Event Title

Is the Relationship Between Early Maladaptive Schemas and Psychological Distress Indirect?

Presenter Information

Ramiro Ferreyra

Presentation Type

Poster Presentation/Art Exihibt

College

College of Social and Behavioral Sciences

Major

Psychology

Location

Event Center BC

Faculty Mentor

Dr. Michael R. Lewin

Start Date

5-18-2017 11:00 AM

End Date

5-18-2017 12:00 PM

Abstract

According to Young (1998), Early Maladaptive Schemas (EMS) develop during childhood and serve as a mechanism through which life experiences are viewed (negatively). These schemas have been shown to increase an individual’s cognitive vulnerability to various mental disorders and have thus been the focus of heavy research. Although the effects of EMS on psychological distress have been thoroughly observed, the degree to which these effects remain direct has not. Thus, it was hypothesized that the relationship between EMS and psychological distress is indirect. Furthermore, it was also hypothesized that emotion regulation, experiential avoidance, psychological flexibility, cognitive flexibility, and mindfulness were potential mediators of this relationship. Participants were made up of adult undergraduate students from the California State University San Bernardino campus (N=178; M= 63, F= 115) and were awarded course credit for taking part in the study. A total of seven self-report measures were used along with a demographics sheet, where information about personal and family background was recorded. The measures included the Schema Questionnaire – Short Form (SQ-SF; Young, 1998); the Five Facet Mindfulness Questionnaire (FFMQ; Baer, Smith, Hopkins, Krietemeyer & Toney, 2006); the Brief Symptom Index-18 (BSI-18; Zabora, BrintzenhofeSzoc, Jacobsen, Curbow, Piantadosi, Hooker, Owens, and Derogatis, 2001); the Multidimensional Experiential Avoidance Questionnaire (MEAQ; Gamez, Chmielewski, Kotov, Ruggero & Watson, 2011); the Emotion Regulation Questionnaire (ERQ; Gross & John, 2003); the Acceptance and Action Questionnaire-II (AAQ; Bond, Hayes, Baer, Carpenter, Guenole, Orcutt, Waltz, & Zettle, 2011); and the Cognitive Flexibility Inventory (CFI; Dennis & Vander Wal, 2010). An analysis of preliminary data indicated that mindfulness, psychological flexibility, cognitive flexibility, and experiential avoidance mediated the relationship between EMS and psychological distress; emotion regulation was not. These results were shown to be true for the EMS domain of Disconnection and Rejection, which refers to the expectation that certain core needs may not be met with certainty. Implications for clinical therapy and future research are discussed.

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May 18th, 11:00 AM May 18th, 12:00 PM

Is the Relationship Between Early Maladaptive Schemas and Psychological Distress Indirect?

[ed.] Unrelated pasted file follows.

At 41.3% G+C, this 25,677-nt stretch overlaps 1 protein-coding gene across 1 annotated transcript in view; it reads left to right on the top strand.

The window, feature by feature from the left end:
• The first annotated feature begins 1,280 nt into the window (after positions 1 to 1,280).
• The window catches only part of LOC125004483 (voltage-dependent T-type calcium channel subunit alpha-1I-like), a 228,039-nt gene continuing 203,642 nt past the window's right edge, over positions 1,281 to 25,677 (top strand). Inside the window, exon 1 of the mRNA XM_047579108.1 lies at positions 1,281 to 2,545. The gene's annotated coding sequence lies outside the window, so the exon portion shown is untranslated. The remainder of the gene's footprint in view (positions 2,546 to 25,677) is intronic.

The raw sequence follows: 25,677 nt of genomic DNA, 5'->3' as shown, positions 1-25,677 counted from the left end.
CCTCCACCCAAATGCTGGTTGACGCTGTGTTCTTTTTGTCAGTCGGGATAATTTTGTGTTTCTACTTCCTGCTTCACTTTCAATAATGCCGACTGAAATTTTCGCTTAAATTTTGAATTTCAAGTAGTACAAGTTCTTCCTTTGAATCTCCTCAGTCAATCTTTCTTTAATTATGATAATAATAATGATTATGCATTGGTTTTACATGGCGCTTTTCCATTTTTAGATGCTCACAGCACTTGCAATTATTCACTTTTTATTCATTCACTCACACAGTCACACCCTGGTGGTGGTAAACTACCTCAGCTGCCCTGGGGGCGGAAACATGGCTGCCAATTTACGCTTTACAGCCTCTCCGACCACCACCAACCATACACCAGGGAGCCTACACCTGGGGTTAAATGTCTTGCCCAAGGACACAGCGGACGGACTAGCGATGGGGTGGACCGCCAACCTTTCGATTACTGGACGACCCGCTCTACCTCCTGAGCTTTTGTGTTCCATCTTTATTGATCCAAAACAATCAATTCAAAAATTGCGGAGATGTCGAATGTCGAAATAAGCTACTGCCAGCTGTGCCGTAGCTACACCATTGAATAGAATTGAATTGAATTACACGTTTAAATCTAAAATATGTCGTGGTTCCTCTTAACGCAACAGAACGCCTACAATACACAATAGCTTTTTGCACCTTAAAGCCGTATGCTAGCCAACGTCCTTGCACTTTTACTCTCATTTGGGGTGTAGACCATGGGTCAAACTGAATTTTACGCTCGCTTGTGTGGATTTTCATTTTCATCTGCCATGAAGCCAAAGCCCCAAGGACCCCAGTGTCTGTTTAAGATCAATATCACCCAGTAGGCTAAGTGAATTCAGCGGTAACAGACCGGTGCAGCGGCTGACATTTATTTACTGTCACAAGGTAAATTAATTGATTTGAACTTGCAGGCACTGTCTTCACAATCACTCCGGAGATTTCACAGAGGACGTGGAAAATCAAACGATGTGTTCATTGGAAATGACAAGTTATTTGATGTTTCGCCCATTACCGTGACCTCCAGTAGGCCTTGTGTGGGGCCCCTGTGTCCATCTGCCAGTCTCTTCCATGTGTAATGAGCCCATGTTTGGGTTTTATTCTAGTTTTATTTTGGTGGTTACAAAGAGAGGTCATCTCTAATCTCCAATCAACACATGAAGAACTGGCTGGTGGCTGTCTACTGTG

Event Center BC

According to Young (1998), Early Maladaptive Schemas (EMS) develop during childhood and serve as a mechanism through which life experiences are viewed (negatively). These schemas have been shown to increase an individual’s cognitive vulnerability to various mental disorders and have thus been the focus of heavy research. Although the effects of EMS on psychological distress have been thoroughly observed, the degree to which these effects remain direct has not. Thus, it was hypothesized that the relationship between EMS and psychological distress is indirect. Furthermore, it was also hypothesized that emotion regulation, experiential avoidance, psychological flexibility, cognitive flexibility, and mindfulness were potential mediators of this relationship. Participants were made up of adult undergraduate students from the California State University San Bernardino campus (N=178; M= 63, F= 115) and were awarded course credit for taking part in the study. A total of seven self-report measures were used along with a demographics sheet, where information about personal and family background was recorded. The measures included the Schema Questionnaire – Short Form (SQ-SF; Young, 1998); the Five Facet Mindfulness Questionnaire (FFMQ; Baer, Smith, Hopkins, Krietemeyer & Toney, 2006); the Brief Symptom Index-18 (BSI-18; Zabora, BrintzenhofeSzoc, Jacobsen, Curbow, Piantadosi, Hooker, Owens, and Derogatis, 2001); the Multidimensional Experiential Avoidance Questionnaire (MEAQ; Gamez, Chmielewski, Kotov, Ruggero & Watson, 2011); the Emotion Regulation Questionnaire (ERQ; Gross & John, 2003); the Acceptance and Action Questionnaire-II (AAQ; Bond, Hayes, Baer, Carpenter, Guenole, Orcutt, Waltz, & Zettle, 2011); and the Cognitive Flexibility Inventory (CFI; Dennis & Vander Wal, 2010). An analysis of preliminary data indicated that mindfulness, psychological flexibility, cognitive flexibility, and experiential avoidance mediated the relationship between EMS and psychological distress; emotion regulation was not. These results were shown to be true for the EMS domain of Disconnection and Rejection, which refers to the expectation that certain core needs may not be met with certainty. Implications for clinical therapy and future research are discussed.